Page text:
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New York Times, Relying On Deception, Undermines FCS Football

No, that wasn't the actual headline from the New York Times on their series on Title IX.

The spashy article from Katie Thomas the Times, with the real title "College Teams, Relying on Deception, Undermine Gender Equity", has this as a teaser: "To produce an appearance of gender equity, colleges have given roster spots to unqualified players, counted male practice players as women and trimmed men’s rosters."

And as a corrolary article, the Times also included a piece by Marjorie Connelly, with another splashy headline: "Few Americans Familiar With Title IX, Though Most Approve of It".

As seems to happen way too often, their one-sided series of articles on the gender-equity law seems to - yes - rely on deception, and key omissions, to make its "case".(more)

Don't get me wrong, I am not against some minimum standards of funding and sponsoring of women's sports.

I enjoy women's athletics. My sister played collegiate basketball. I watch women's basketball. I've gone to games. I've followed Lehigh's women's basketball team for the past three seasons.

I very much see the value that women's sports have had at Lehigh, and I wouldn't want that to change.

But articles like the Times series wouldn't be so noteworthy if they weren't so dangerous.

The first article, the one written by Ms. Connolly that comes with a poll, reports that:

Most Americans say it is very important for boys and girls to have the same opportunities to participate in high school sports, but few are very familiar with Title IX, the federal law that prohibits sex discrimination in federally funded education programs including athletics, according to a recent New York Times/CBS News poll.

Title IX is considered an adequate law by most of those who know something about the legislation. Twenty-two percent regard the law as satisfactory with no change needed, but 47 percent say the law should be more strictly enforced. Five percent say a stronger law should replace the current legislation, and 14 percent say the law is no longer necessary and should be repealed.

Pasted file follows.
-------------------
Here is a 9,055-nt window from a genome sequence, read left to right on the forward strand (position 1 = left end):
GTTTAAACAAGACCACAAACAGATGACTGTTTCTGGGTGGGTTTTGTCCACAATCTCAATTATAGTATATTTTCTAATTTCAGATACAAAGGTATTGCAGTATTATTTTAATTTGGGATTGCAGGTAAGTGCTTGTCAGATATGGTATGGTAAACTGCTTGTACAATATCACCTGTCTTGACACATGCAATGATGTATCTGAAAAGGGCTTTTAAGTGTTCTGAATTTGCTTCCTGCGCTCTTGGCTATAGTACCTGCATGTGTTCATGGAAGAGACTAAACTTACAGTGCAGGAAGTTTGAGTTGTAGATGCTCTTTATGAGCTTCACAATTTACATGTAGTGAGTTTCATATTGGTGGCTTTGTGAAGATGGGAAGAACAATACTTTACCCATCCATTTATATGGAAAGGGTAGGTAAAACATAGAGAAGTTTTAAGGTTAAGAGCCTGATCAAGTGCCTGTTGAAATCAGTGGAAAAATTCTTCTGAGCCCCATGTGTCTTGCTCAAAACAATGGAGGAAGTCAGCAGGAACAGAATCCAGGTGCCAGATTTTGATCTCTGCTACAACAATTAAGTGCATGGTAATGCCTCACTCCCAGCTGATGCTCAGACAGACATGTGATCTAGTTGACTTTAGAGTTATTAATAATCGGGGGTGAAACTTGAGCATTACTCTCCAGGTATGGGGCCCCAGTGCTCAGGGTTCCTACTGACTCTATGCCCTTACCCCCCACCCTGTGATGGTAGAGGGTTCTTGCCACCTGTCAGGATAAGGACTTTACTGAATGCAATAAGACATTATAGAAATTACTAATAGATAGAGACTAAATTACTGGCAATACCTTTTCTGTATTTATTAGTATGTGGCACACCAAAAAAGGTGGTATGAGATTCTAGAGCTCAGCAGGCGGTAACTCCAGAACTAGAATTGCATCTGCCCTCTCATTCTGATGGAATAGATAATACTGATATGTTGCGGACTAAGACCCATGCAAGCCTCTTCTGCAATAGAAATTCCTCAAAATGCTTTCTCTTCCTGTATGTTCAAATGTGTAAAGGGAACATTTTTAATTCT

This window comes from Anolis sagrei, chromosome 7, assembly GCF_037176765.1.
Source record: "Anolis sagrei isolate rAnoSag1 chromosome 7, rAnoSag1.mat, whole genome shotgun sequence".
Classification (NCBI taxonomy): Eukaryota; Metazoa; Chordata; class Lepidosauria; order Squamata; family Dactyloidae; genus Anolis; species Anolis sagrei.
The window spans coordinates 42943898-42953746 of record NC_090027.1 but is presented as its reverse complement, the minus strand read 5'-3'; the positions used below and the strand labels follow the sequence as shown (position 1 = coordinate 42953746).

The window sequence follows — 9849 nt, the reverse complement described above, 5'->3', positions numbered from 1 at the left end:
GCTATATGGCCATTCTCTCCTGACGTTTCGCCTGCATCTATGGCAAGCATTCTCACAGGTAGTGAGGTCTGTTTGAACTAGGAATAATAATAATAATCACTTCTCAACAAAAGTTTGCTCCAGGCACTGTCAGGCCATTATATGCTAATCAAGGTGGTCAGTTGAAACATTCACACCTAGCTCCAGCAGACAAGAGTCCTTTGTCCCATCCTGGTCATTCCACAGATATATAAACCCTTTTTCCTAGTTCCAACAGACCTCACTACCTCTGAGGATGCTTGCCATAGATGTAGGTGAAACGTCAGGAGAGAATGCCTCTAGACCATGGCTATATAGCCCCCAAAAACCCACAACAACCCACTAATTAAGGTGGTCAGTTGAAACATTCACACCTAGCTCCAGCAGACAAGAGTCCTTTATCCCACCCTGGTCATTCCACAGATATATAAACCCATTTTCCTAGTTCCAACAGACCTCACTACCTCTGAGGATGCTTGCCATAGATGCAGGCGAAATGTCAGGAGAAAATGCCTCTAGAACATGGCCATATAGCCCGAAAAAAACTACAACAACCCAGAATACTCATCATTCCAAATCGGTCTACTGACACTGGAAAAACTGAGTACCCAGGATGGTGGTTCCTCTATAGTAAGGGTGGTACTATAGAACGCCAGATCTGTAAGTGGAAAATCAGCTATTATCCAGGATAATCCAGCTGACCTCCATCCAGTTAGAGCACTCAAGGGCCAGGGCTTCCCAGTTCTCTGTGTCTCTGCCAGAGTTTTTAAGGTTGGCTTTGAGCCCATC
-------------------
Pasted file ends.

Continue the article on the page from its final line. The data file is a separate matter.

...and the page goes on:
It sounds great - until you look into some of the tricks that the polling group has undertaken to prop up one point of view.

The order of the questions posed were as follows:

1) When it comes to playing high school athletics, how important is it for girls to have the same opportunities in their own high school sports as boys?

When posed like that - as you might expect - the majority of respondents said, "yes, it is very or somewhat important".  It's not talking about scholarships, or getting paid to play.  It's all about access.  In their own sports, sure.  Who could argue that they deserve opportunities to participate as well?

For the article, though, Ms. Connelly chose to pluck the two very important words "their own" from the poll - twisting its results to make it sound like they're for 50/50 representation of sports in the fashion that Title IX represents, not "opportunities in their own sports".

Most Americans say it is very important for boys and girls to have the same opportunities to participate in high school sports..

That's a gigantic two words that were removed.

In high school, participation does not only include sports with both women's and men's teams, but also single-sex teams like competitive cheerleading and dance, as well as football and wrestling.

"Their own" sports.  Not necessarily in the way Title IX defines it.  But the article makes it seem that way.

Thus primed, the next questions were then asked.

2) When it comes to high school sports, do you think girls are given less opportunities than boys?

3) What the high schools in your area?

While one can debate the practice of asking a poll question about a personal feeling to a factual statement ("How do you feel about whether Lincoln was shot?"), let's humor the pollsters for a moment.

When asked about the question nationally, 47% of the respondents thought that girls were given the same opportunities as boys. 47% thought girls had fewer opportunities, with 5% responding "I don't know".

Stop and think about that a second.  When thinking about a subject on which they didn't have a lot of knowledge (girls' access to high school sports nationally), 47% thought, OK, some places didn't have the same access.

But when the question was asked about their own school system - the system which they, presumably, had some knowledge - the percentage of "same" shot up to 61%.

The fact that a clear, above the margin of error majority found equal opportunities for girls as well as boys in their own school systems was curiously absent from the article.

Isn't that worthy of mention?  That most of the perceived inequities were in someone else's backyard, not their own?

Instead, the article focused results coming from other dubious polling tactics.

4) How much have you heard or read about Title IX - a lot, some, not much, or nothing at all?

5) IF KNOW TITLE IX: Which of the following come closest to your view about title IX?

1. Law not strong enough
2. Law adequate/should be enforced
3. Law adequate/no change needed